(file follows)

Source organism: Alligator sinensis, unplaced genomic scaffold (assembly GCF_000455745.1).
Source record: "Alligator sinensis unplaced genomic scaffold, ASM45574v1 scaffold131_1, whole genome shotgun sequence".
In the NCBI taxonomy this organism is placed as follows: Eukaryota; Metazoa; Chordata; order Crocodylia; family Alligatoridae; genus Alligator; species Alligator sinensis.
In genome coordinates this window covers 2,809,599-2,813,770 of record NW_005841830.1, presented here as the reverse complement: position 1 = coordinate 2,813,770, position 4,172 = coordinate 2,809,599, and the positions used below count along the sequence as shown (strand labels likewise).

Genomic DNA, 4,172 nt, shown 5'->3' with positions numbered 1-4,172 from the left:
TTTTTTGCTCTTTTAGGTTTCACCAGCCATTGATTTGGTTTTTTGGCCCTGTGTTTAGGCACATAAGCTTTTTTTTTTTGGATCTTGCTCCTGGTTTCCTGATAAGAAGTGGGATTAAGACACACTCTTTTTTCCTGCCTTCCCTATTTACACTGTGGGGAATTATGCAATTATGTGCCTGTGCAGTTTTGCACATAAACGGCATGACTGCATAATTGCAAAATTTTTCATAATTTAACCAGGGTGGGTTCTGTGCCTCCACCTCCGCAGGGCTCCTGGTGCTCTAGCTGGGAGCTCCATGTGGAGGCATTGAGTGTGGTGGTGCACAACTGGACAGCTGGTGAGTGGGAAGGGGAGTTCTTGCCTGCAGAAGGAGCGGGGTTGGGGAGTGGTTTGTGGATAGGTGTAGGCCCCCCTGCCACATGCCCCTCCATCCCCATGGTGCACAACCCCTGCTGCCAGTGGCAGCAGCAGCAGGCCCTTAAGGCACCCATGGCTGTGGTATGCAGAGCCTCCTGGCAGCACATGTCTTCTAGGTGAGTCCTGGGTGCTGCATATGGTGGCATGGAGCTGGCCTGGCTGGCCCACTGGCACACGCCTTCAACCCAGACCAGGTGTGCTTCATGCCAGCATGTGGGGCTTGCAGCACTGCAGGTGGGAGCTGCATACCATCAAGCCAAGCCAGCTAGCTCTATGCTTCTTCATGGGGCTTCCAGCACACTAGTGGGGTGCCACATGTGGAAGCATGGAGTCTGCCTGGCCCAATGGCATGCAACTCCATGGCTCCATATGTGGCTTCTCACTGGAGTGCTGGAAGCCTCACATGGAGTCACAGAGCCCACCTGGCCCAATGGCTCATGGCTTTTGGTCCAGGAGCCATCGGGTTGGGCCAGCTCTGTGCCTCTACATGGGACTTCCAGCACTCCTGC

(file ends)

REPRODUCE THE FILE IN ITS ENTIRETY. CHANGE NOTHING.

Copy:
Source organism: Alligator sinensis, unplaced genomic scaffold (assembly GCF_000455745.1).
Source record: "Alligator sinensis unplaced genomic scaffold, ASM45574v1 scaffold131_1, whole genome shotgun sequence".
In the NCBI taxonomy this organism is placed as follows: Eukaryota; Metazoa; Chordata; order Crocodylia; family Alligatoridae; genus Alligator; species Alligator sinensis.
In genome coordinates this window covers 2,809,599-2,813,770 of record NW_005841830.1, presented here as the reverse complement: position 1 = coordinate 2,813,770, position 4,172 = coordinate 2,809,599, and the positions used below count along the sequence as shown (strand labels likewise).

Genomic DNA, 4,172 nt, shown 5'->3' with positions numbered 1-4,172 from the left:
TTTTTTGCTCTTTTAGGTTTCACCAGCCATTGATTTGGTTTTTTGGCCCTGTGTTTAGGCACATAAGCTTTTTTTTTTTGGATCTTGCTCCTGGTTTCCTGATAAGAAGTGGGATTAAGACACACTCTTTTTTCCTGCCTTCCCTATTTACACTGTGGGGAATTATGCAATTATGTGCCTGTGCAGTTTTGCACATAAACGGCATGACTGCATAATTGCAAAATTTTTCATAATTTAACCAGGGTGGGTTCTGTGCCTCCACCTCCGCAGGGCTCCTGGTGCTCTAGCTGGGAGCTCCATGTGGAGGCATTGAGTGTGGTGGTGCACAACTGGACAGCTGGTGAGTGGGAAGGGGAGTTCTTGCCTGCAGAAGGAGCGGGGTTGGGGAGTGGTTTGTGGATAGGTGTAGGCCCCCCTGCCACATGCCCCTCCATCCCCATGGTGCACAACCCCTGCTGCCAGTGGCAGCAGCAGCAGGCCCTTAAGGCACCCATGGCTGTGGTATGCAGAGCCTCCTGGCAGCACATGTCTTCTAGGTGAGTCCTGGGTGCTGCATATGGTGGCATGGAGCTGGCCTGGCTGGCCCACTGGCACACGCCTTCAACCCAGACCAGGTGTGCTTCATGCCAGCATGTGGGGCTTGCAGCACTGCAGGTGGGAGCTGCATACCATCAAGCCAAGCCAGCTAGCTCTATGCTTCTTCATGGGGCTTCCAGCACACTAGTGGGGTGCCACATGTGGAAGCATGGAGTCTGCCTGGCCCAATGGCATGCAACTCCATGGCTCCATATGTGGCTTCTCACTGGAGTGCTGGAAGCCTCACATGGAGTCACAGAGCCCACCTGGCCCAATGGCTCATGGCTTTTGGTCCAGGAGCCATCGGGTTGGGCCAGCTCTGTGCCTCTACATGGGACTTCCAGCACTCCTGC